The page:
Because our mothers taught the swan dive & the snap of swim cap,
the flip turn, its whoosh & kick in deep end. Because we learned the butterfly
when our suits filled out & our shoulders grew strong but we loved best
the weeks at Lake Chatauqua, our mothers drinking gin & gossiping
in espadrilles & party dresses, our fathers grilling store-bought patties
to a crisp. When a girl went out into the water there, you couldn’t say for certain
what would seize her. We lifeguarded that whole summer at the reservoir
& while the toddlers flapped in water wings, while the pre-teens called out Marco-
Polo, flopping & kicking in the drinking water damned to serve
the three surrounding counties, while no one ever drowned
we practiced our heimlichs & our mouth to mouth. We weren’t the prettiest
girls and we weren’t the smartest. We knew how to haul a body from the water,
when to throw a life vest & when to leave the boy for dead.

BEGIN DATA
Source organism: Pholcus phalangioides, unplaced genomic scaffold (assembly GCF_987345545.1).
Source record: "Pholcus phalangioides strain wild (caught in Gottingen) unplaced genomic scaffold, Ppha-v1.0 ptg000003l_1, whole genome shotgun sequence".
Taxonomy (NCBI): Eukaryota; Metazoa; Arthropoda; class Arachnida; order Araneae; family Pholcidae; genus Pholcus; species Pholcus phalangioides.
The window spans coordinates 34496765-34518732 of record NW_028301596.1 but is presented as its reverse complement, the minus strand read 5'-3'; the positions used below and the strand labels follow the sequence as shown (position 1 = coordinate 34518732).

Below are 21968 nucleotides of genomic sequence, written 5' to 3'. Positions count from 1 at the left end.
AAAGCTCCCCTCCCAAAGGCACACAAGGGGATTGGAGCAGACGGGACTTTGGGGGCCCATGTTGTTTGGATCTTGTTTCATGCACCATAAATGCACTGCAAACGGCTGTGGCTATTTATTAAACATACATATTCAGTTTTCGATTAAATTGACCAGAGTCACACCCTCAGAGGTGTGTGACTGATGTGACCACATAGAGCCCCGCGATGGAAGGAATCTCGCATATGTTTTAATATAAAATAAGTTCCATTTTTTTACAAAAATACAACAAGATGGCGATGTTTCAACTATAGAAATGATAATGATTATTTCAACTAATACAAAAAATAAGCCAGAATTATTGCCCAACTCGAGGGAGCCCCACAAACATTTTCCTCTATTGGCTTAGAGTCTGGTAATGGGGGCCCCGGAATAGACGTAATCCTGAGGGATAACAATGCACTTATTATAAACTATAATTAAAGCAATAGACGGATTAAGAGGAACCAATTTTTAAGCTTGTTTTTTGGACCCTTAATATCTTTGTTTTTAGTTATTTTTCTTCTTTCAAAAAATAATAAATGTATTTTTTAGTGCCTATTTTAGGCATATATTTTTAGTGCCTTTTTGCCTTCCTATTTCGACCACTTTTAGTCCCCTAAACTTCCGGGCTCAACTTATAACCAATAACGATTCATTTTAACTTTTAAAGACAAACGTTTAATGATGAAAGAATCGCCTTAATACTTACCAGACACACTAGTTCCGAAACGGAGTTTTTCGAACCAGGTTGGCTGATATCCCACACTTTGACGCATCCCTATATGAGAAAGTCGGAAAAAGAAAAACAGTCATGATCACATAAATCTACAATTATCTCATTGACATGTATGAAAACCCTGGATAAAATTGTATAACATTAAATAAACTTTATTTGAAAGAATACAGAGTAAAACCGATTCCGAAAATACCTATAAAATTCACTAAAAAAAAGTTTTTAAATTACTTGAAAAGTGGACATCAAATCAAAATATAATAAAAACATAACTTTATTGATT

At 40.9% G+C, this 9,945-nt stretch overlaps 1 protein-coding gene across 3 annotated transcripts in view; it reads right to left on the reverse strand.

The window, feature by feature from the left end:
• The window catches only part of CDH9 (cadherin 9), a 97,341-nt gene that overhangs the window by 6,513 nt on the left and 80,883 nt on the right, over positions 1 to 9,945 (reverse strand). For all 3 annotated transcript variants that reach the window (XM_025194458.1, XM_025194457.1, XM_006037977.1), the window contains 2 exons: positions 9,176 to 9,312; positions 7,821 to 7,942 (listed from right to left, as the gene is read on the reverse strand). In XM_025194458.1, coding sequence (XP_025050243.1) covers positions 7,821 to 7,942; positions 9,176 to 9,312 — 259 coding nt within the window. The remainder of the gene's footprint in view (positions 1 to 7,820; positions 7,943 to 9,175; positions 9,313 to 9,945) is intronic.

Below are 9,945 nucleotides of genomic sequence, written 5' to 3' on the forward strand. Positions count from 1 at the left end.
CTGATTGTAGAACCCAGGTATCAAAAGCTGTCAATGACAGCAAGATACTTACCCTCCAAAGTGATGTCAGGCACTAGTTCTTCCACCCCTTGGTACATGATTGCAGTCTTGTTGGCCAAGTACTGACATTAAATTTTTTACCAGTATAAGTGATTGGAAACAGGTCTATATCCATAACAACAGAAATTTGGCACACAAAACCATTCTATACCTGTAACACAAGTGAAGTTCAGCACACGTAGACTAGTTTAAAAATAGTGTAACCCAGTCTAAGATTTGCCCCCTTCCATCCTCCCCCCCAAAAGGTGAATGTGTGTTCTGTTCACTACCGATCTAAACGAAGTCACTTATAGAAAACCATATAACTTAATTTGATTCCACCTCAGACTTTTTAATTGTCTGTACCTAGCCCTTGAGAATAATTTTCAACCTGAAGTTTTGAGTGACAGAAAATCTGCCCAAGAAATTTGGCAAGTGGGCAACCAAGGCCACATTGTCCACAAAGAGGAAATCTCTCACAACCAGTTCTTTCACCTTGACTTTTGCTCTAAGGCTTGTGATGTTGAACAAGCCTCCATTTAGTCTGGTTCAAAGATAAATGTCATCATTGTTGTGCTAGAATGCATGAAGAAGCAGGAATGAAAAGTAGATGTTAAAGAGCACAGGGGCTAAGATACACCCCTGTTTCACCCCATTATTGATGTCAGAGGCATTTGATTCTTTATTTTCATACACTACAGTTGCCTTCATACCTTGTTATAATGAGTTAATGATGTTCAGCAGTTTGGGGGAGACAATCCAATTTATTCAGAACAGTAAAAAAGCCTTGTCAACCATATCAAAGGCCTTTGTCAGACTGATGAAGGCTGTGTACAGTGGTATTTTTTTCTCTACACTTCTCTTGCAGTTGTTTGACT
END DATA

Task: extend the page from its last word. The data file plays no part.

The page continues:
We sunned ourselves on beaches made of trucked-in sand, the same stuff
filling playground sandboxes in all the villages around. We believed in the elegant
escape & so we packed our swim trunks, our beach towels & our novels.
We gassed up our cars & hightailed it for the coast. Before our mothers
could call us to our dinner tables, we sped off down the forest highway—
its logging trucks, its bait & beer shops, already going out of season.
Nancy Reddy’s work has appeared in Smartish Pace, Memorious, Best New Poets 2011, Best of the Net 2011, and elsewhere. She holds an MFA from the University of Wisconsin-Madison, where she is currently a doctoral candidate in composition and rhetoric.